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The debate about a minimum price for alcohol has been prompted by concerns about high levels of drinking, its effect on public health and public order, and a widespread belief that most of the alcohol that contributes to drunken behaviour is irresponsibly priced and sold.

One policy option is to set a minimum price per unit of alcohol (MUP). Another is to ban the sale of alcohol below cost price (the level of alcohol duty plus VAT). 

Licensing policy in Scotland

Alcohol licensing is a devolved matter. The Alcohol (Minimum Pricing) Scotland Act 2012 paved the way for the introduction of MUP. The Scottish Whisky Association unsuccessfully challenged the legislation in the European and Scottish courts.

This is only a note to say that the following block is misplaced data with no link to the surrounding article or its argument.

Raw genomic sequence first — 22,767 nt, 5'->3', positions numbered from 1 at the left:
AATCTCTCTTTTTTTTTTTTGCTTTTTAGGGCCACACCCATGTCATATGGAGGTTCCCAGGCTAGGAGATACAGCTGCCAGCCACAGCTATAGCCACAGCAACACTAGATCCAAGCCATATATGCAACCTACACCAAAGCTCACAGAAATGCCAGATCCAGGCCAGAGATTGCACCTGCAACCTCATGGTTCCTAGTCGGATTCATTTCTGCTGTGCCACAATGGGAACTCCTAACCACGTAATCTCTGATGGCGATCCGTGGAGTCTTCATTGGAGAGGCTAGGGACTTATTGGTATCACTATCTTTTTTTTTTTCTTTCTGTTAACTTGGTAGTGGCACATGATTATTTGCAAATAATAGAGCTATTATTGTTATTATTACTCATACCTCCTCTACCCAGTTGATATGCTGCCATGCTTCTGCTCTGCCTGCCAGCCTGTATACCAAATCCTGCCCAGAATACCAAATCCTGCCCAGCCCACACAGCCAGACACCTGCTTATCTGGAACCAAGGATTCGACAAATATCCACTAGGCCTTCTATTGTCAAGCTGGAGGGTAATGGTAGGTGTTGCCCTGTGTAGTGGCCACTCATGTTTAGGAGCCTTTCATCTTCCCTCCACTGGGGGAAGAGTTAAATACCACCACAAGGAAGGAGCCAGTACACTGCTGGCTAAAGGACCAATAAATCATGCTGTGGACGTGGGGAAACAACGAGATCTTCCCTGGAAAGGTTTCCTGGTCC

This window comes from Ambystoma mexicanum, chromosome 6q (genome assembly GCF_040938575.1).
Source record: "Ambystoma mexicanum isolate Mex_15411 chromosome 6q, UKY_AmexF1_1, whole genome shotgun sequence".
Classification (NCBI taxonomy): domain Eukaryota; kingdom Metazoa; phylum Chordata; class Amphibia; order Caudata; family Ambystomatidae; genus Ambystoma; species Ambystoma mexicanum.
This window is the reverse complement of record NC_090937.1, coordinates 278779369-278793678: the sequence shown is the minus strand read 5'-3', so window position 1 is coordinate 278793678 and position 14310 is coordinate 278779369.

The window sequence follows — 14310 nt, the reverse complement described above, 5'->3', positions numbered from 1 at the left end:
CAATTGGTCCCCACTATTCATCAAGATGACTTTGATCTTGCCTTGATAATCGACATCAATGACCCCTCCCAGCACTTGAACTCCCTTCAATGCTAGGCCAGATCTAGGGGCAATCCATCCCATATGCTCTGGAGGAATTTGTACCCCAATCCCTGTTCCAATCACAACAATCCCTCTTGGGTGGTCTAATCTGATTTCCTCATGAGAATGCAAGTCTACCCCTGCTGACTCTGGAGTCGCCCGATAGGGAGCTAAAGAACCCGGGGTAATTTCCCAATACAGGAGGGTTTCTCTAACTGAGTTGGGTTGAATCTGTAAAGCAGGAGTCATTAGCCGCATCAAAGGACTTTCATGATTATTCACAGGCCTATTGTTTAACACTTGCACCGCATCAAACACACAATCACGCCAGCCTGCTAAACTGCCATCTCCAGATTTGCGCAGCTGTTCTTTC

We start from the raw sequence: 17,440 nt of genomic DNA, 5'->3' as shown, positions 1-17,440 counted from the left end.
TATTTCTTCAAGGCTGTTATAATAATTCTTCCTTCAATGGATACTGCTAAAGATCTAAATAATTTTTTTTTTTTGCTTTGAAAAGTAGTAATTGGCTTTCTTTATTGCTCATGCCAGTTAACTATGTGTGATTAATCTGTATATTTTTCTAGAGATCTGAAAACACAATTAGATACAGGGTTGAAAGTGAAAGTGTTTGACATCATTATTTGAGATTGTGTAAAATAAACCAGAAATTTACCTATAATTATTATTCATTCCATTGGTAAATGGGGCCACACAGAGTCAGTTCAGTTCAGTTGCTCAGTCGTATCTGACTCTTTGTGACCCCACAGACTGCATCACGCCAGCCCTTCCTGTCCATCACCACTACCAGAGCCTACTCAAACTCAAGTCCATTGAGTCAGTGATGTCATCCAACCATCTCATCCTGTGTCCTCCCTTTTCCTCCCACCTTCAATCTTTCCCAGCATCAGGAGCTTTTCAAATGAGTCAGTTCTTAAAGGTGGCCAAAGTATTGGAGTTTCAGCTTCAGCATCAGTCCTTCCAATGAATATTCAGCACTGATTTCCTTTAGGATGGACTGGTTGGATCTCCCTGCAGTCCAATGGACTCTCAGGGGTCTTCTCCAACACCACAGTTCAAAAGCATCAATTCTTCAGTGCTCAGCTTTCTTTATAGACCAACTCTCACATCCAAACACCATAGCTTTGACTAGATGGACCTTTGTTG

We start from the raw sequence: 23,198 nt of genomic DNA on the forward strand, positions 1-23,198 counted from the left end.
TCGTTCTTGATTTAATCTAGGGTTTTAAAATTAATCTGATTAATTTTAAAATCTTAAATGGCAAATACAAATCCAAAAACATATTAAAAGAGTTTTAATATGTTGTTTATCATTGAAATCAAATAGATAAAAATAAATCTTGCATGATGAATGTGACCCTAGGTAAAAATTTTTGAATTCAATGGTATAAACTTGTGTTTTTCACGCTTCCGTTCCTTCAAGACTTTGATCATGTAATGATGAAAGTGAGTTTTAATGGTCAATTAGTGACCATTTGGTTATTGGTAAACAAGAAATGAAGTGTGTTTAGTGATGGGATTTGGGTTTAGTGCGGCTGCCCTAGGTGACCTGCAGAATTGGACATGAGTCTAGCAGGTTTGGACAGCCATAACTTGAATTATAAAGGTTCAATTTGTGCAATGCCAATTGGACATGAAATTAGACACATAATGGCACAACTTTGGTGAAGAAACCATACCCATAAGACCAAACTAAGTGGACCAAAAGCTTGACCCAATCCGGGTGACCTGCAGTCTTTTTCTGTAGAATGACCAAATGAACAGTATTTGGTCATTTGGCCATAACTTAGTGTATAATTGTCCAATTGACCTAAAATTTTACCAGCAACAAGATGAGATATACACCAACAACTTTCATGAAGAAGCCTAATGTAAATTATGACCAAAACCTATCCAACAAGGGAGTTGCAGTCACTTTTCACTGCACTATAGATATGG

A minimum unit price of 50p per unit has been in place since 1 May 2018.

Licensing policy in England and Wales

A ban on selling alcohol below the level of alcohol duty plus VAT has been in place since 28 May 2014. This was introduced through the Licensing Act 2003 (Mandatory Conditions) Order 2014.

In March 2020, the Government said there were “no plans for the introduction of MUP in England” although it would continue to monitor the progress of MUP in Scotland and consider the evidence of its impact.

Public health policy in Wales 

The Public Health (Minimum Price for Alcohol)(Wales) Act 2018 enabled the introduction of MUP on public health grounds, an area within the Welsh Assembly’s legislative competence.

A minimum unit price of 50p was introduced from 2 March 2020.

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